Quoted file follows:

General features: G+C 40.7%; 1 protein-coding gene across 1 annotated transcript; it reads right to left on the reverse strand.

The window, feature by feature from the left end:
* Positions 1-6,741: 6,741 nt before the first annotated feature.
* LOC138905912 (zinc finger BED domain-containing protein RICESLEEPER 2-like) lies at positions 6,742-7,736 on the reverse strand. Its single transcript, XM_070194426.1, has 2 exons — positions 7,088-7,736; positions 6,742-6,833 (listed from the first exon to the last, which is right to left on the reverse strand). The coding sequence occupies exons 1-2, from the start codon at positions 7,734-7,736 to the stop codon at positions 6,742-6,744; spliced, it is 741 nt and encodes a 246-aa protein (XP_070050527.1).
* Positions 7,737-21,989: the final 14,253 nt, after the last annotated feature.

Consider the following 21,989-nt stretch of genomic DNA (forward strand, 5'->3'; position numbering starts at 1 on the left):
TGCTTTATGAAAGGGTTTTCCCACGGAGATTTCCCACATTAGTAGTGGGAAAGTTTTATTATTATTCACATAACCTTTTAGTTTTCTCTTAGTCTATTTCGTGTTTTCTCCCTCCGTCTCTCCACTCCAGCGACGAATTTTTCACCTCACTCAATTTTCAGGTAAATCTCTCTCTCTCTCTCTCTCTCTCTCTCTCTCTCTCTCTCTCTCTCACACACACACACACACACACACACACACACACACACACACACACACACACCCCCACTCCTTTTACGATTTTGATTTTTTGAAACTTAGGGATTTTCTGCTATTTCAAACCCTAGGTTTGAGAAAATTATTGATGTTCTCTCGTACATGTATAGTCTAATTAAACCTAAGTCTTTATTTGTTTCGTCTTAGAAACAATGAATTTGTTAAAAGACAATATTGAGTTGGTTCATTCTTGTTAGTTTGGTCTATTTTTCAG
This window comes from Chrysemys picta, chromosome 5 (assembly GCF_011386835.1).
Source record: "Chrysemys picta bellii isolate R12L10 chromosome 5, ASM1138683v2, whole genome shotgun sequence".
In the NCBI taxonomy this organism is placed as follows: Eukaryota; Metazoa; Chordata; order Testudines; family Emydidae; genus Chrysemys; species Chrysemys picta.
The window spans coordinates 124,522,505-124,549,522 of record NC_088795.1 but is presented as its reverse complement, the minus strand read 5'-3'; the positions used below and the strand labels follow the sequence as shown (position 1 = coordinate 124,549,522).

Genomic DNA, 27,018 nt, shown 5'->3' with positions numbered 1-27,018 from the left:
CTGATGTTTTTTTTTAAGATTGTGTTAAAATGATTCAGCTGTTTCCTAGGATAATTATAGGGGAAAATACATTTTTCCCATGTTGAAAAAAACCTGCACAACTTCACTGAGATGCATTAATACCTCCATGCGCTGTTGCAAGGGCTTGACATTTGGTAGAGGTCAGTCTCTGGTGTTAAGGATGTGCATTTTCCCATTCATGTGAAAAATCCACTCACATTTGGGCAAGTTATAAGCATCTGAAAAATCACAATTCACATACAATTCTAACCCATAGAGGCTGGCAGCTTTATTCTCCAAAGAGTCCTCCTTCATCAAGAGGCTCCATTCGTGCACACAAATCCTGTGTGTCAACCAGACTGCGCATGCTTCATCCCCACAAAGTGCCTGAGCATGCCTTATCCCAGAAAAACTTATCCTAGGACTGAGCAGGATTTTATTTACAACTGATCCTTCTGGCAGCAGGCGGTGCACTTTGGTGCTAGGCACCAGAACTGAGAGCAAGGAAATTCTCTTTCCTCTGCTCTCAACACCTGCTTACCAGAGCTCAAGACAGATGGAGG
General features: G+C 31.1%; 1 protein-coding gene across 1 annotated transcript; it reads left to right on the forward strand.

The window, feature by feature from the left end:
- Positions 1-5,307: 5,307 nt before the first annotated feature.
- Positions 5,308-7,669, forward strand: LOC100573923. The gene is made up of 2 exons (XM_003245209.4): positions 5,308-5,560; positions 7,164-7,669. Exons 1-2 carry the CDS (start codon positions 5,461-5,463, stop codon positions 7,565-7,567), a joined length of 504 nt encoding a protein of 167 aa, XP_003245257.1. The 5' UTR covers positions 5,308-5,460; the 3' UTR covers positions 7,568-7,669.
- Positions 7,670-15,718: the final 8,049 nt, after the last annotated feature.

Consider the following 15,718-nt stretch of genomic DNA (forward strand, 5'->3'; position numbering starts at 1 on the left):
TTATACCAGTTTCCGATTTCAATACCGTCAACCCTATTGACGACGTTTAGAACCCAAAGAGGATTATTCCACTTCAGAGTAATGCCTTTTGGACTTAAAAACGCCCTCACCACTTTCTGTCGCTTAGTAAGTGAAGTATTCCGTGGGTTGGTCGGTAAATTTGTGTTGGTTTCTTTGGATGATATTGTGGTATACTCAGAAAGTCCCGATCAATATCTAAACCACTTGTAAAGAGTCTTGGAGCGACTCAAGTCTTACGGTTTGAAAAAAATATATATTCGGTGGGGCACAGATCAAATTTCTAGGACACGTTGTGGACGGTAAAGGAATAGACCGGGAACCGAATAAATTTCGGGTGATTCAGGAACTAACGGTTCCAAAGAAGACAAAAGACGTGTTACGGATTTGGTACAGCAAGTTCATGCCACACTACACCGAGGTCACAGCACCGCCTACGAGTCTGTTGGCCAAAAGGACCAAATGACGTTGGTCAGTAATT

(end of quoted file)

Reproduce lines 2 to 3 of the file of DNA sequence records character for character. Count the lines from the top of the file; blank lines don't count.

The window, feature by feature from the left end:
* Positions 1-6,741: 6,741 nt before the first annotated feature.